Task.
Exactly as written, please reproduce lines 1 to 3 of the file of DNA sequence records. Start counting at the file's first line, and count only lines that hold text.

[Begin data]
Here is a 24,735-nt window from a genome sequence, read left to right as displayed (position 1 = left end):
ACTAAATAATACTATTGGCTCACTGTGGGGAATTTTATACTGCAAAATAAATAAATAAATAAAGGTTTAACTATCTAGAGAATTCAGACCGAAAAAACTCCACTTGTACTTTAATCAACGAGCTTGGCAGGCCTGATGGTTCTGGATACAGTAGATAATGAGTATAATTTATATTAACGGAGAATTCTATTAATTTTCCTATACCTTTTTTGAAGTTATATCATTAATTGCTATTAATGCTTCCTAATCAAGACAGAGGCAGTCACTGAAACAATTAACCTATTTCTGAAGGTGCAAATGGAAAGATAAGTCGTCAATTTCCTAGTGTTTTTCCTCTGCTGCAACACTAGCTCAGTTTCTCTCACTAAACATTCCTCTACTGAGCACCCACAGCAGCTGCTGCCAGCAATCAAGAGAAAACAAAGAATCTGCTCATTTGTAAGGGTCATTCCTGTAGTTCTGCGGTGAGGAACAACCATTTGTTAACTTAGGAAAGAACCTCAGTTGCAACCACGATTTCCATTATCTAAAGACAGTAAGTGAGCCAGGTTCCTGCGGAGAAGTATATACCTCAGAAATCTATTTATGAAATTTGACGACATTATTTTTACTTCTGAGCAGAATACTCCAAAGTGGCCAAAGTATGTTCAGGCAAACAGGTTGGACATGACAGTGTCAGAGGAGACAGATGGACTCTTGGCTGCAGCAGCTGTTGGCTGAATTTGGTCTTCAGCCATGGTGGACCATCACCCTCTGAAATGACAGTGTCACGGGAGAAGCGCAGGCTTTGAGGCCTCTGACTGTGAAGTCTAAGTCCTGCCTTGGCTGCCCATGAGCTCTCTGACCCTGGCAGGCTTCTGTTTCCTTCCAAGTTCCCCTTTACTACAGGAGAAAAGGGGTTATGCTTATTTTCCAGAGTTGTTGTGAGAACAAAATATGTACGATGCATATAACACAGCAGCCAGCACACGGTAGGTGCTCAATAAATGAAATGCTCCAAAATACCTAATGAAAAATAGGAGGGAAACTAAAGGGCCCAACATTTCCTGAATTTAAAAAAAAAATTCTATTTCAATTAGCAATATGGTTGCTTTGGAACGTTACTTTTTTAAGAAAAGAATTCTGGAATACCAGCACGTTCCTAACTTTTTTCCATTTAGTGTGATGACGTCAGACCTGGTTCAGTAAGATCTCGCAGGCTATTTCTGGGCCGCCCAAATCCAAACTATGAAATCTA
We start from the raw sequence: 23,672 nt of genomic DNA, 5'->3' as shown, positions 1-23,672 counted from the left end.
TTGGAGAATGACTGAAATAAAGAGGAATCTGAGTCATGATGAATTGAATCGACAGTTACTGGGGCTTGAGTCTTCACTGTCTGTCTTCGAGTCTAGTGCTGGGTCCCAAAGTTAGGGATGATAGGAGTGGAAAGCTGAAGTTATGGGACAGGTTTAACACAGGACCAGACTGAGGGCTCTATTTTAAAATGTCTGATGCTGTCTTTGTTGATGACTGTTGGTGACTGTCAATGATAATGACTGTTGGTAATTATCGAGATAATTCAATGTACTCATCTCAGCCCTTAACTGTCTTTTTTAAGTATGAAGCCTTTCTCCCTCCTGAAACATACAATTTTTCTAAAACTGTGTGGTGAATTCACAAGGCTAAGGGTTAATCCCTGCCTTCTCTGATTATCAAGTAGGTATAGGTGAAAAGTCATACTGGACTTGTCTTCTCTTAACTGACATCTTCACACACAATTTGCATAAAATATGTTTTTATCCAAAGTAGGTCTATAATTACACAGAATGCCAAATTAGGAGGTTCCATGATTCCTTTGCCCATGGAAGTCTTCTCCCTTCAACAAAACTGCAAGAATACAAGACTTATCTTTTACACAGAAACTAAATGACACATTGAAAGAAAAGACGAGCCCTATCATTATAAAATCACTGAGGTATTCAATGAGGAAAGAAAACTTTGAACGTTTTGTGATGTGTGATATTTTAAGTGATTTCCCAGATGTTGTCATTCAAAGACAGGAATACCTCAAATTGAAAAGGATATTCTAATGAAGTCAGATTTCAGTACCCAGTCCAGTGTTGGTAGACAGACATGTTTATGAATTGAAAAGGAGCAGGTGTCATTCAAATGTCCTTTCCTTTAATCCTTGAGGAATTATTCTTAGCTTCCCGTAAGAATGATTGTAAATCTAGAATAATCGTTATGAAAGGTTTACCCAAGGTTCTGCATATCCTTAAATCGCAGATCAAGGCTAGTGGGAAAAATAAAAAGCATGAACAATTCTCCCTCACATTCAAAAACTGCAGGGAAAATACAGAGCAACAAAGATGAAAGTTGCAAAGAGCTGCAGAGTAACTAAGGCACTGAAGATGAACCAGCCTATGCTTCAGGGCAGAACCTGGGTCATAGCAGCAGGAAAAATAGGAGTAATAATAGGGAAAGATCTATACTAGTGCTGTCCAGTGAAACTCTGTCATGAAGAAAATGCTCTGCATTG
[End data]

Here is a 24,735-nt window from a genome sequence, read left to right as displayed (position 1 = left end):
ACTAAATAATACTATTGGCTCACTGTGGGGAATTTTATACTGCAAAATAAATAAATAAATAAAGGTTTAACTATCTAGAGAATTCAGACCGAAAAAACTCCACTTGTACTTTAATCAACGAGCTTGGCAGGCCTGATGGTTCTGGATACAGTAGATAATGAGTATAATTTATATTAACGGAGAATTCTATTAATTTTCCTATACCTTTTTTGAAGTTATATCATTAATTGCTATTAATGCTTCCTAATCAAGACAGAGGCAGTCACTGAAACAATTAACCTATTTCTGAAGGTGCAAATGGAAAGATAAGTCGTCAATTTCCTAGTGTTTTTCCTCTGCTGCAACACTAGCTCAGTTTCTCTCACTAAACATTCCTCTACTGAGCACCCACAGCAGCTGCTGCCAGCAATCAAGAGAAAACAAAGAATCTGCTCATTTGTAAGGGTCATTCCTGTAGTTCTGCGGTGAGGAACAACCATTTGTTAACTTAGGAAAGAACCTCAGTTGCAACCACGATTTCCATTATCTAAAGACAGTAAGTGAGCCAGGTTCCTGCGGAGAAGTATATACCTCAGAAATCTATTTATGAAATTTGACGACATTATTTTTACTTCTGAGCAGAATACTCCAAAGTGGCCAAAGTATGTTCAGGCAAACAGGTTGGACATGACAGTGTCAGAGGAGACAGATGGACTCTTGGCTGCAGCAGCTGTTGGCTGAATTTGGTCTTCAGCCATGGTGGACCATCACCCTCTGAAATGACAGTGTCACGGGAGAAGCGCAGGCTTTGAGGCCTCTGACTGTGAAGTCTAAGTCCTGCCTTGGCTGCCCATGAGCTCTCTGACCCTGGCAGGCTTCTGTTTCCTTCCAAGTTCCCCTTTACTACAGGAGAAAAGGGGTTATGCTTATTTTCCAGAGTTGTTGTGAGAACAAAATATGTACGATGCATATAACACAGCAGCCAGCACACGGTAGGTGCTCAATAAATGAAATGCTCCAAAATACCTAATGAAAAATAGGAGGGAAACTAAAGGGCCCAACATTTCCTGAATTTAAAAAAAAAATTCTATTTCAATTAGCAATATGGTTGCTTTGGAACGTTACTTTTTTAAGAAAAGAATTCTGGAATACCAGCACGTTCCTAACTTTTTTCCATTTAGTGTGATGACGTCAGACCTGGTTCAGTAAGATCTCGCAGGCTATTTCTGGGCCGCCCAAATCCAAACTATGAAATCTA
We start from the raw sequence: 23,672 nt of genomic DNA, 5'->3' as shown, positions 1-23,672 counted from the left end.